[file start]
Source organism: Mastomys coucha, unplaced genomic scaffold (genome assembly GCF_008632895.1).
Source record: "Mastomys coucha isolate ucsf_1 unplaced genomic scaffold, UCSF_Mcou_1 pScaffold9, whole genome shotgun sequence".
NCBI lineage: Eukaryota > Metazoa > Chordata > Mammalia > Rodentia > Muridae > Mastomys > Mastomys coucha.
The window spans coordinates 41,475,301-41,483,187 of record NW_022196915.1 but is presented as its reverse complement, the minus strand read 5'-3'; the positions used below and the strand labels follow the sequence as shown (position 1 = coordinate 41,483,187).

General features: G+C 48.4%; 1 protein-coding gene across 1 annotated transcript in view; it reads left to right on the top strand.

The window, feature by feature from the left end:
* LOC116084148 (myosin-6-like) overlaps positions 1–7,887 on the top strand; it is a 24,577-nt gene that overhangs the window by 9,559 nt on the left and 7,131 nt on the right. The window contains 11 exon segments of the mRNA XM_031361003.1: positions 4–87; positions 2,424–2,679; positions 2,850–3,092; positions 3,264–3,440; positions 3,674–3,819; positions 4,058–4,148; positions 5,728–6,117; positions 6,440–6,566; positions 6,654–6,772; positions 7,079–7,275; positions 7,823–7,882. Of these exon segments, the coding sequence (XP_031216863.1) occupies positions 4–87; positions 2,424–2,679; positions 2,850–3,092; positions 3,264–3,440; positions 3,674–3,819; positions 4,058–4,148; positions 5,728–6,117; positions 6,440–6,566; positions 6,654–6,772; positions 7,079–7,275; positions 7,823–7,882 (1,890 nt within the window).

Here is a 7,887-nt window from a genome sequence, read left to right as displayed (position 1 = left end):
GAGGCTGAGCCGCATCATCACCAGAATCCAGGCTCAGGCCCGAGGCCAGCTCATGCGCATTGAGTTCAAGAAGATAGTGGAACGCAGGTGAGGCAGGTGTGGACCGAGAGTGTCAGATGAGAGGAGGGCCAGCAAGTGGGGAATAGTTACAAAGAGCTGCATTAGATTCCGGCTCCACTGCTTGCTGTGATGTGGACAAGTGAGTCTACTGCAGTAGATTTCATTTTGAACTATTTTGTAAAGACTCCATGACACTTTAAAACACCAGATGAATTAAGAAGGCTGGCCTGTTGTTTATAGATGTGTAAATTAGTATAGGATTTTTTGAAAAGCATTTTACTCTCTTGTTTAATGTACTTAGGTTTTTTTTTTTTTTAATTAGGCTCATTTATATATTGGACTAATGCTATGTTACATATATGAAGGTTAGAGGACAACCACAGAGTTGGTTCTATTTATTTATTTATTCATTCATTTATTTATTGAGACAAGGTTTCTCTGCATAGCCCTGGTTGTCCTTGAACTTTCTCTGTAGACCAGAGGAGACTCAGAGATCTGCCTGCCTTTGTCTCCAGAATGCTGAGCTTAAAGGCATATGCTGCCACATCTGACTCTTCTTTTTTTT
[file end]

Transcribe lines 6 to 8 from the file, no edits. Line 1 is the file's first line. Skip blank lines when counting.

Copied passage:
The window, feature by feature from the left end:
* LOC116084148 (myosin-6-like) overlaps positions 1–7,887 on the top strand; it is a 24,577-nt gene that overhangs the window by 9,559 nt on the left and 7,131 nt on the right. The window contains 11 exon segments of the mRNA XM_031361003.1: positions 4–87; positions 2,424–2,679; positions 2,850–3,092; positions 3,264–3,440; positions 3,674–3,819; positions 4,058–4,148; positions 5,728–6,117; positions 6,440–6,566; positions 6,654–6,772; positions 7,079–7,275; positions 7,823–7,882. Of these exon segments, the coding sequence (XP_031216863.1) occupies positions 4–87; positions 2,424–2,679; positions 2,850–3,092; positions 3,264–3,440; positions 3,674–3,819; positions 4,058–4,148; positions 5,728–6,117; positions 6,440–6,566; positions 6,654–6,772; positions 7,079–7,275; positions 7,823–7,882 (1,890 nt within the window).

Here is a 7,887-nt window from a genome sequence, read left to right as displayed (position 1 = left end):